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Joseph M.

“Seeing the potential and passion among community members, especially youth, inspires me; I know that whatever positive changes we make, they are the ones who will carry them forward.”

Joseph M headshot

1. What got you interested in the Peace Corps?

Throughout my life I’ve had many mentors who either worked internationally for various NGOs or joined the Peace Corps. The most influential person was my grandmother. Throughout her career in development, she worked across Asia and sub-Saharan Africa as a nurse, most notably during the peak of the HIV epidemic. When I was in university, I went with her to Southeast Asia to see some of her former colleagues and beneficiaries. I was able to see the connections she built and how her work had continued to impact communities. I wanted to experience that myself, and the Peace Corps has been a great start.

2. What projects are you working on?

I collaborate with a Uganda NGO on various projects focused on incoming-generating activities, maternal-child health, water sanitation and hygiene, prevention of HIV/AIDS and malaria, and more. Importantly, all our interventions are community driven and led and have had impacts in more than one area.

For example, we trained 120 women in making skin and hair products that are in high demand in local markets. These groups also became a vehicle to promote health initiatives in the community.

Currently, our largest ongoing project is creating a youth friendly center in northern Uganda that will serve as a safe space for youth to express themselves, live a healthy and AIDS-free life, and pursue their goals.

3. What strategies have you used to integrate into your community?

I try to model my daily routine as closely as I can on my community’s. That means doing garden work in the morning, working until the early evening, then socializing for a bit until it’s time for supper. As long as you’re making the effort, it’s easy to build relationships. On days when I need time to myself, I try to do at least one integrative activity. Even if it’s something small like having a conversation with someone at the market, it keeps me active in the community. Overall, keeping an open mind, being authentic, and making an effort will get you far.

Joseph works with his community to repair communal hand pumps in Uganda.
Joseph works with his community to repair communal hand pumps in Uganda.

4. What is the highlight of your time in service so far?

The highlight of my service so far is working closely with community health workers and community leaders to repair water infrastructure and strengthen the capacity of community members to maintain them sustainably, without outside funding or support.

Communal hand pumps that siphon water from underground reservoirs are the most common way to access water in Uganda, and in my community many of these were inoperable. I worked with my community to repair them and we then organized a committee to collect small monthly fees and deal with ongoing repairs. We coupled this with hygiene and sanitation training for mothers.

Seeing the potential and passion among community members, especially youth, inspires me; I know that whatever positive changes we make, they are the ones who will carry them forward.

Joseph enjoys working with youth in Uganda.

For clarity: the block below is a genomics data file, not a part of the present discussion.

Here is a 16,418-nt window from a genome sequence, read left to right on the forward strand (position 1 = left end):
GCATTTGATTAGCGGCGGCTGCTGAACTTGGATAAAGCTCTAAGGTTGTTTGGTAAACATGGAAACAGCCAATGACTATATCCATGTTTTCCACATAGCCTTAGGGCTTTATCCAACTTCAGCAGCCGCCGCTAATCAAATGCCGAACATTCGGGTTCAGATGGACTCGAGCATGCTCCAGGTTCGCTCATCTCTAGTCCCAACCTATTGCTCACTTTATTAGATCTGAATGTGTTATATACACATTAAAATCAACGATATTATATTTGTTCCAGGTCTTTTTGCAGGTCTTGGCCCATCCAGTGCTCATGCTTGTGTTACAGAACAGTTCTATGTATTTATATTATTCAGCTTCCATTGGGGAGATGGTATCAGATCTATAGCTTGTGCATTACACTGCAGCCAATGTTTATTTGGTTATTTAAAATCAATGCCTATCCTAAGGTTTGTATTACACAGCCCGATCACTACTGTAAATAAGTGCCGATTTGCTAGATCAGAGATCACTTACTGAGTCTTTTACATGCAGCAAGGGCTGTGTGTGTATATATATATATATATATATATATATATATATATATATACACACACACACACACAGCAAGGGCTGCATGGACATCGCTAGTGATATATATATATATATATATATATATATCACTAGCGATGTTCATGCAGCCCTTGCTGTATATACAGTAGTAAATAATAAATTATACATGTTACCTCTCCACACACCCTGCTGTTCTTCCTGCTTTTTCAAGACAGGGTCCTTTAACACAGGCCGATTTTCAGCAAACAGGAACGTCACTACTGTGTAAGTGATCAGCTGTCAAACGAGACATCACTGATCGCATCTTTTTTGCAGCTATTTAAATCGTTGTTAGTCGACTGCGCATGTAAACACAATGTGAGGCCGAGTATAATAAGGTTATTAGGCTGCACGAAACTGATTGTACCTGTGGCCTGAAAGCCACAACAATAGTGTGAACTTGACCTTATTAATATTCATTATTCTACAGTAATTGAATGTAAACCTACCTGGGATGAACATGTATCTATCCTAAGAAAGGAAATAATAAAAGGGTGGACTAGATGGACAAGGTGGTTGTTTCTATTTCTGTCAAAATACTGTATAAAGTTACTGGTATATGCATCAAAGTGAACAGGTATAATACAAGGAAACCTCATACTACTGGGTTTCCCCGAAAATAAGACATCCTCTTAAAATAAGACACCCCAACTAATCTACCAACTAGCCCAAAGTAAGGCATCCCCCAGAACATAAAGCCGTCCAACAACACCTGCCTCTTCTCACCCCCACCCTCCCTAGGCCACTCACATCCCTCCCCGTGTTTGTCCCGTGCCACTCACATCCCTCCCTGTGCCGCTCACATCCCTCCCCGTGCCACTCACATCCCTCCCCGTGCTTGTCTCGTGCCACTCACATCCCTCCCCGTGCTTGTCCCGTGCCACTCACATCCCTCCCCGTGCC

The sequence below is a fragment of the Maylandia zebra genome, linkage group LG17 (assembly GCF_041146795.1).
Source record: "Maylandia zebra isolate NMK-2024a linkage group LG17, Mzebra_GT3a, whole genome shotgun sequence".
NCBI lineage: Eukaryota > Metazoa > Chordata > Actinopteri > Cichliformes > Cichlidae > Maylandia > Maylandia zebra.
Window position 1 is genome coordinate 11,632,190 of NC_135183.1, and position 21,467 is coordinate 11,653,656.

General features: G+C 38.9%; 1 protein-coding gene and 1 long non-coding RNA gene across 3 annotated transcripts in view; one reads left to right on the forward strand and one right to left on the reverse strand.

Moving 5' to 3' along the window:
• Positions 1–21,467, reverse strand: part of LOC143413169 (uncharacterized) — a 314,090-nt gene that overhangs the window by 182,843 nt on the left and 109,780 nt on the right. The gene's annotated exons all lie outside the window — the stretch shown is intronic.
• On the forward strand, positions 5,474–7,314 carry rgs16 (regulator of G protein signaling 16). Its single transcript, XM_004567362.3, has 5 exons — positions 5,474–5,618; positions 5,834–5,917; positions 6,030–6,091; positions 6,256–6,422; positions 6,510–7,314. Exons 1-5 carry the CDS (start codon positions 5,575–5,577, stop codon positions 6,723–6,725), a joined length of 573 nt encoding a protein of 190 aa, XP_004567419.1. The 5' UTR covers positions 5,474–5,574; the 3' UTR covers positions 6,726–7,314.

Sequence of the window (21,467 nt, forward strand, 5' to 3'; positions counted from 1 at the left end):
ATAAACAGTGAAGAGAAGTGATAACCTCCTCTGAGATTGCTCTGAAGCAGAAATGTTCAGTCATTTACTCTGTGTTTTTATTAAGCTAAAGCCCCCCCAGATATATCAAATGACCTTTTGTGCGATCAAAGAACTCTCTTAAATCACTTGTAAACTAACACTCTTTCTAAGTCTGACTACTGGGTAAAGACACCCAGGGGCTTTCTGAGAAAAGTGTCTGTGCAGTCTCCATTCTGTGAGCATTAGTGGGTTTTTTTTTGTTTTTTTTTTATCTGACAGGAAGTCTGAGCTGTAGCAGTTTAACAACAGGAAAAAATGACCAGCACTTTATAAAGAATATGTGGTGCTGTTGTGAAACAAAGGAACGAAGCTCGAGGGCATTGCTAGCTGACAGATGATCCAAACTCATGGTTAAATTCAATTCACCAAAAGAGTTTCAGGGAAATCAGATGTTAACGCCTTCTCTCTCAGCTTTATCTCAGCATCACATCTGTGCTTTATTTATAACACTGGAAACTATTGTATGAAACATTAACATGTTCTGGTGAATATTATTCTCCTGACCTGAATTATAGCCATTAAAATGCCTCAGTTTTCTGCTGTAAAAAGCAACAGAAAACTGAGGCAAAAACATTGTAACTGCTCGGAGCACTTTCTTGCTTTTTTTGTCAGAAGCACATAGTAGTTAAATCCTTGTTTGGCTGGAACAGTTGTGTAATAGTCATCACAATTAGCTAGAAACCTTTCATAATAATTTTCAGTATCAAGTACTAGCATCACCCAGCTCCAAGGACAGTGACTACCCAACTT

Joseph is inspired by his work with youth in Uganda.

5. What have you enjoyed most about the community where you are serving?

The strong sense of community here. The African proverb “It takes a whole village to raise a child” is very evident. It’s common to see families supporting many children alongside their own. Living in such a collectivist culture has enriched my perspective on the human spirit.

6. What are some of the most important things you’ve learned from your community?

My community has taught me many things. The most impactful has been how to sustainably farm crops. Farmers in my community have small-scale farms for household consumption; everyone has land they cultivate. In the U.S. we are not accustomed to growing the vast majority of the food we eat. It has been powerful to experience that and gain local knowledge about agriculture. Everything from timing the rains, opening and preparing the land, intercropping, what to plant and when to plant it, and harvesting have been new for me. It has changed my connection with food and what it means to sustain myself.

7. How do you spend time when you are not working on a project?

When I’m not working, I like to focus on my garden. I’ve successfully planted maize, beans, hibiscus, and pumpkin while unsuccessfully planting tomatoes and carrots. I still have a lot to learn, and thankfully everyone has tips to share! Given that agriculture is a pillar of my community, getting my hands dirty, sharing food I’ve grown, and being a part of the entire process has aided my integration as well.

8. What are you looking forward to in your remaining time as a Volunteer?

As my Peace Corps service nears its end, I want to focus on ensuring the youth center is functioning well and tailored to the needs of the community so it will continue to thrive after I leave. Beneficiaries have been able to access mental health, HIV prevention, career, and literacy services. One particular girl started her own small business selling street snacks. It has been profitable and is helping her pay school fees. Overall, I want to make sure everything we have achieved so far is sustainable.

9. Once you finish your service, what will you do differently when you return to the U.S.?

When I return to the U.S., my concept of family and community will be different. Both have been expanded, and I will incorporate some of what I’ve enjoyed in a collectivist society to my life in America. I will also be more mindful and aware of where my food comes from. After seeing the process of planting to harvesting, I will be far more appreciative.